Jason Aldean certainly is a bro, country, that is.

Jason Aldean certainly is a bro, bro country, that is.

But to me, that raises the question of whether this type of calculated and possibly coordinated practice is ethical. From the perspective of ethical public relations practices, I say it’s not.

At its core, public relations is driven by an open disclosure and free flow of information, honesty and fairness; and, the overall result of an ethical public relations program should offer something that’s good for society.

A public relations program that incorporates or inspires doxing — or another uncontrolled, non-managed communications practice — is unethical and has no place in modern public relations.

Today, on the waning days of September, the month the Public Relations Society of America dedicates toward ethics, I hope ethical public relations professionals everywhere will take note and perhaps take a stand against doxing and any related practices.

After all, I certainly don’t ever want to be known as “PR bro.”

Pinning (P)interesting Pictures of PR Pros on Pinterest

By Edward M. Bury, APR (aka The PRDude)

A few posts back, the PR Dude offered some thoughts on Pinterest, the social media platform that has generated the most ink — strike that, the most bytes I guess — since, well December of last year.

I learned about Pinterest the old-fashioned way: I read about the platform, its uses and its growth in the Business Section of the Sunday Chicago Tribune.  (Followers of The PRDude know I have fully embraced technology, but will read printed journalism as long as it’s published.)  Still a novice Pinner, I do question the design of the logo, which looks like it was borrowed from a fast-casual restaurant.

A novice Pinner, I am. But am puzzled by the logo: Looks like it was designed for a fast-casual restaurant chain.

Since my Pinterest revelation, I’ve read several provocative articles on the platform, which basically lets subscribers “pin” images from websites and those already on their hard drives to boards arranged in categories.   Here are two great articles for the uninitiated to consider:

  • In this February 7 piece, Jason Falls provides a well-written and researched overview perspective for the online version of Entrepreneur magazine.  My biggest take away from the article is the final paragraph:  “One thing is clear whether you’re on Pinterest for personal or business reasons: the best images — be they funny, beautiful or thought provoking — attract the most attention and followers.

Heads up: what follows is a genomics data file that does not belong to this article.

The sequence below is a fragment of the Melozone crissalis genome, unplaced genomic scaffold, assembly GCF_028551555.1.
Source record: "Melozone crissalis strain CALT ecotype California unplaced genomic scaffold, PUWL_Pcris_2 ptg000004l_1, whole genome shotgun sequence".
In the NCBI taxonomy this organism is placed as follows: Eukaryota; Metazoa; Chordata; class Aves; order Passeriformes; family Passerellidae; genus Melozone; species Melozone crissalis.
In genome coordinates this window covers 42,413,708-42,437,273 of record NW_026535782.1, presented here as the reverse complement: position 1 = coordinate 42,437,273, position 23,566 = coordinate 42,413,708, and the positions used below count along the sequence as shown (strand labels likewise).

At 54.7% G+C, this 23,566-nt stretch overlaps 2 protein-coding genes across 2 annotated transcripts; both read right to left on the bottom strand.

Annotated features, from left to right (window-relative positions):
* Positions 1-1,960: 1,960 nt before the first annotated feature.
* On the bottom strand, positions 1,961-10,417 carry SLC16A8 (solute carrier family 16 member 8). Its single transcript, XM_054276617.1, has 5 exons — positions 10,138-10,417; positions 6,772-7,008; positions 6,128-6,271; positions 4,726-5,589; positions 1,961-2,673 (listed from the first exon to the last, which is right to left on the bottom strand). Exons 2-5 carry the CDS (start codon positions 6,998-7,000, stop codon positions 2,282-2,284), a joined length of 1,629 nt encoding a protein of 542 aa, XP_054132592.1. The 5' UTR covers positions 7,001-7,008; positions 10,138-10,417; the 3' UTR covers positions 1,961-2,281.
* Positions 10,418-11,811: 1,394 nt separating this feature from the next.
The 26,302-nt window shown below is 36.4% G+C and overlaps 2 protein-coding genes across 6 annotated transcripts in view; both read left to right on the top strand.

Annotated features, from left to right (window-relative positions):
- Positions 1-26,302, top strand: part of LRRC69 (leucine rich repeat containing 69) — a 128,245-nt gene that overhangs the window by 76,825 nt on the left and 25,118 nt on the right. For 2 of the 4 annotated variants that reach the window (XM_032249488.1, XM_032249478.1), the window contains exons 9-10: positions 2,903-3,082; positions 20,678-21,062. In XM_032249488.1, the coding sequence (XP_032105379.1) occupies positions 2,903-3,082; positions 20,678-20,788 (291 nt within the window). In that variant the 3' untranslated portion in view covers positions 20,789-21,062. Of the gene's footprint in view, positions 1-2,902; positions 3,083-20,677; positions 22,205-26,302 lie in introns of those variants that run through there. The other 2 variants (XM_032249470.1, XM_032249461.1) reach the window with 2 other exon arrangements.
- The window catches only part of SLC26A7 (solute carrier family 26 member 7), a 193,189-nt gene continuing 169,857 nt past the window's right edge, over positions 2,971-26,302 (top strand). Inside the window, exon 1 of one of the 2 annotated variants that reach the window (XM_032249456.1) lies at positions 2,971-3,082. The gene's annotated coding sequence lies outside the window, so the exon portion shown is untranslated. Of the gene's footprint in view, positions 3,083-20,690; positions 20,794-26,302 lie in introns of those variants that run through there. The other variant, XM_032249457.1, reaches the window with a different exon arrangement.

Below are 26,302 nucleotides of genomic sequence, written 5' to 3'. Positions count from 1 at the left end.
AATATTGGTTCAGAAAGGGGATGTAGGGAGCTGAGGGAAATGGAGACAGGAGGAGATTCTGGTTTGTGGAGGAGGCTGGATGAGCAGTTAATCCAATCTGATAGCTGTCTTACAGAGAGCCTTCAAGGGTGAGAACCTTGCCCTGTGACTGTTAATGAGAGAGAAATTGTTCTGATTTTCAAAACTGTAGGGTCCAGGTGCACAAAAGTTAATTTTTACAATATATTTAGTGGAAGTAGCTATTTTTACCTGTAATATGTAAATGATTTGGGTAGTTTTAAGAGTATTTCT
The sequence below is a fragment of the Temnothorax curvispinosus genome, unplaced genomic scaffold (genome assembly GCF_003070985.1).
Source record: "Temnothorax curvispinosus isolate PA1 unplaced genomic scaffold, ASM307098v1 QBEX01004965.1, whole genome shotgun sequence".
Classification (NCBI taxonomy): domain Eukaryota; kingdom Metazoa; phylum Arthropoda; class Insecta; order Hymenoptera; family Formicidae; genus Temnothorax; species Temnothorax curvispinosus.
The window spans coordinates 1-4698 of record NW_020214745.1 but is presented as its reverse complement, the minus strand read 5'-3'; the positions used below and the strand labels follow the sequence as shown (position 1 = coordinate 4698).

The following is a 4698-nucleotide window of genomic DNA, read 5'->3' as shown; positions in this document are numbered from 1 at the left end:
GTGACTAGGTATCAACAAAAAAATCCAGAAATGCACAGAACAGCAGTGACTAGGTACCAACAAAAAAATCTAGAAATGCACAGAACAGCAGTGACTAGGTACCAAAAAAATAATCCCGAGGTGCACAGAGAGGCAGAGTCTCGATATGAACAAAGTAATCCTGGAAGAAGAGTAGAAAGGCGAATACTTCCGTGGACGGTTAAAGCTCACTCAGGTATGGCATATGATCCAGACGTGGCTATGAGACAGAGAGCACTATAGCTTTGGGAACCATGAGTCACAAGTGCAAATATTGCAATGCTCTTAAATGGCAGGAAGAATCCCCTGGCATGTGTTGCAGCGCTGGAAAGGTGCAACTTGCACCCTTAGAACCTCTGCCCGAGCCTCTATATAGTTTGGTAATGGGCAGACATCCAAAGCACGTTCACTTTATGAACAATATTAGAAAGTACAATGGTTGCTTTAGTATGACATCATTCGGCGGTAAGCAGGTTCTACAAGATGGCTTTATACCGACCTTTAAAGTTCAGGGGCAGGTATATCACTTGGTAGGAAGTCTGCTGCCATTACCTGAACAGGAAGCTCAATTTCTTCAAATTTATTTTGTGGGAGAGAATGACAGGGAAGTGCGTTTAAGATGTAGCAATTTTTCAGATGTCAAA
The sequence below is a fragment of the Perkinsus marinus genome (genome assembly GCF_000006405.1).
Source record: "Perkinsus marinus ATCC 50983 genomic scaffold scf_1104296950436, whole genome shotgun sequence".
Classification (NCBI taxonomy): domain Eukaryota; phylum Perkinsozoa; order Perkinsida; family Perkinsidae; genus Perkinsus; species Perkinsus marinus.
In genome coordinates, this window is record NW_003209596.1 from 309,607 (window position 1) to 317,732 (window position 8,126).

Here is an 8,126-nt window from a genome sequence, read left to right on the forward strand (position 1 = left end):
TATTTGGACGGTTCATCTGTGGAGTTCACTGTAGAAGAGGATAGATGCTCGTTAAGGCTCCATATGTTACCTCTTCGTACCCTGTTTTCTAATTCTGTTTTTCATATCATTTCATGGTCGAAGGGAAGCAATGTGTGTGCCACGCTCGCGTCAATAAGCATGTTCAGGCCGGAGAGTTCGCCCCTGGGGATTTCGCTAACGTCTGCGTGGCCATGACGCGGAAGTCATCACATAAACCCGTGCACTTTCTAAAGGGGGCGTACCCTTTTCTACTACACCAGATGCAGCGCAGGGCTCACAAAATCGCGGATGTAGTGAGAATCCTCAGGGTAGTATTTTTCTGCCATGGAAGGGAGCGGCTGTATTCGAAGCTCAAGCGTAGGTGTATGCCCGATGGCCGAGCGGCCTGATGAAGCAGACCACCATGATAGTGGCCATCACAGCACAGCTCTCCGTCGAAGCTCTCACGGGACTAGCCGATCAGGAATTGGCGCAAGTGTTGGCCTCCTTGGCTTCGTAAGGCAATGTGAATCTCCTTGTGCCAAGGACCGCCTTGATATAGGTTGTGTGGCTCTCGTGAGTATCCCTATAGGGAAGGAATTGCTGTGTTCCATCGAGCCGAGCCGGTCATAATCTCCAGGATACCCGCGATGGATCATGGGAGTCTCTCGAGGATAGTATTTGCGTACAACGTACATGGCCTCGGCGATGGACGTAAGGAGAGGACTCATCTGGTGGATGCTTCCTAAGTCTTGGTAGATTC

• Writing in the Harvard Business Review, Grant McCracken takes a more scholarly approach,  making a case for the research value of the platform:  “It’s a chance to see American culture as if from a glass-bottom boat. Yes, some of it is a little reductive. But sometimes what people stuff into the categories is a chance for us to see exactly what they mean. Pinterest is a little Rosetta Stone, a table of equivalencies.”

Perhaps I’ll craft such erudite and insightful comments after I add a few boards and pin lots of cool and awesome images. But I did add a new category today:  “Legends and Leaders of Modern Public Relations.”

Visit my Pinterest profile to see what I posted.  I mean, “pinned.”  For those who don’t want to make the journey to my profile, I pinned images of four legends of public relations.   They’re pinned — I mean “posted” below.  These three men and one woman are among the visionary communicators who helped mold the practice of public relations to where it is today for many of us:  One built on ethics and full disclosure of information, and structured around realistic goals and objectives and sound strategies.  Of course, they never imagined the impact of technology on communications, but I trust they would incorporate digital communications effectively and responsibly.

 

Ivy Ledbetter Lee

 

Edward Bernays

 

Doris Fleischman

 

Arthur W. Page

 

Do you know who these people are and what they did to help establish modern public relations? If not, google them.   If you call yourself a public relations professional, you should know what they did a century ago.

Many more could be added to this list.  Share your thoughts.  I’ll pin them.  Personally.

 

My Burson-Marsteller Experience, Long Before “Googlegate”

By Edward M. Bury, APR, aka the PRDude

Most professions have some kind of licensing system, an accepted credential or prescribed checks and balances in place for fairly obvious reasons:  Being a “professional” in a particular discipline means you have the knowledge, skills, abilities and experience to do the job right.

This holds true for the medical professional who treats your skin rash, the auto mechanic professional who fixes your transmission, the culinary professional who prepares your $40 entree.